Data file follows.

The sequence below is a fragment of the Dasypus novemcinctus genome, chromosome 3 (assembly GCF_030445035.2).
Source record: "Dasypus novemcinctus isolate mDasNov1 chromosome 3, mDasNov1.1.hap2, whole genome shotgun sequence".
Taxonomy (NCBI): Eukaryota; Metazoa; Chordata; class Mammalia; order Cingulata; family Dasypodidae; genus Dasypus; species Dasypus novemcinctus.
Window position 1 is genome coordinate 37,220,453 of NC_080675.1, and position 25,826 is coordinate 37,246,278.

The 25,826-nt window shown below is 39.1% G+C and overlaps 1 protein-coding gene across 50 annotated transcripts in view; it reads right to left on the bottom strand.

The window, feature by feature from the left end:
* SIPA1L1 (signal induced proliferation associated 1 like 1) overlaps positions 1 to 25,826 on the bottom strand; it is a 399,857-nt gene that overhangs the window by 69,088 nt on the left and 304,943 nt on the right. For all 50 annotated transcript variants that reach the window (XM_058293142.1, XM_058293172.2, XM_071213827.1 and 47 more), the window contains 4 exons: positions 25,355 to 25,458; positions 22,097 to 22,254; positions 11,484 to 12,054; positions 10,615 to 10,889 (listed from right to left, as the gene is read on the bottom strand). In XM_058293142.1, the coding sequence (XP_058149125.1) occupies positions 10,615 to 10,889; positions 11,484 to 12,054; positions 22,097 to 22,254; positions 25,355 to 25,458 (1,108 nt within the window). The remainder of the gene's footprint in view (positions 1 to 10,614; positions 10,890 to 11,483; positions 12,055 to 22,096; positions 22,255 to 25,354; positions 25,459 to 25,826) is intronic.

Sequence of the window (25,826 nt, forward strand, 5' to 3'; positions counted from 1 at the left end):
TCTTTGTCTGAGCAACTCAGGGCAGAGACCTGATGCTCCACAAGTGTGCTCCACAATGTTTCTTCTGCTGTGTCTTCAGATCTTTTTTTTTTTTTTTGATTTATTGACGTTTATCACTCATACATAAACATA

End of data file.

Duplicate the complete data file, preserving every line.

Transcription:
The sequence below is a fragment of the Dasypus novemcinctus genome, chromosome 3 (assembly GCF_030445035.2).
Source record: "Dasypus novemcinctus isolate mDasNov1 chromosome 3, mDasNov1.1.hap2, whole genome shotgun sequence".
Taxonomy (NCBI): Eukaryota; Metazoa; Chordata; class Mammalia; order Cingulata; family Dasypodidae; genus Dasypus; species Dasypus novemcinctus.
Window position 1 is genome coordinate 37,220,453 of NC_080675.1, and position 25,826 is coordinate 37,246,278.

The 25,826-nt window shown below is 39.1% G+C and overlaps 1 protein-coding gene across 50 annotated transcripts in view; it reads right to left on the bottom strand.

The window, feature by feature from the left end:
* SIPA1L1 (signal induced proliferation associated 1 like 1) overlaps positions 1 to 25,826 on the bottom strand; it is a 399,857-nt gene that overhangs the window by 69,088 nt on the left and 304,943 nt on the right. For all 50 annotated transcript variants that reach the window (XM_058293142.1, XM_058293172.2, XM_071213827.1 and 47 more), the window contains 4 exons: positions 25,355 to 25,458; positions 22,097 to 22,254; positions 11,484 to 12,054; positions 10,615 to 10,889 (listed from right to left, as the gene is read on the bottom strand). In XM_058293142.1, the coding sequence (XP_058149125.1) occupies positions 10,615 to 10,889; positions 11,484 to 12,054; positions 22,097 to 22,254; positions 25,355 to 25,458 (1,108 nt within the window). The remainder of the gene's footprint in view (positions 1 to 10,614; positions 10,890 to 11,483; positions 12,055 to 22,096; positions 22,255 to 25,354; positions 25,459 to 25,826) is intronic.

Sequence of the window (25,826 nt, forward strand, 5' to 3'; positions counted from 1 at the left end):
TCTTTGTCTGAGCAACTCAGGGCAGAGACCTGATGCTCCACAAGTGTGCTCCACAATGTTTCTTCTGCTGTGTCTTCAGATCTTTTTTTTTTTTTTTGATTTATTGACGTTTATCACTCATACATAAACATA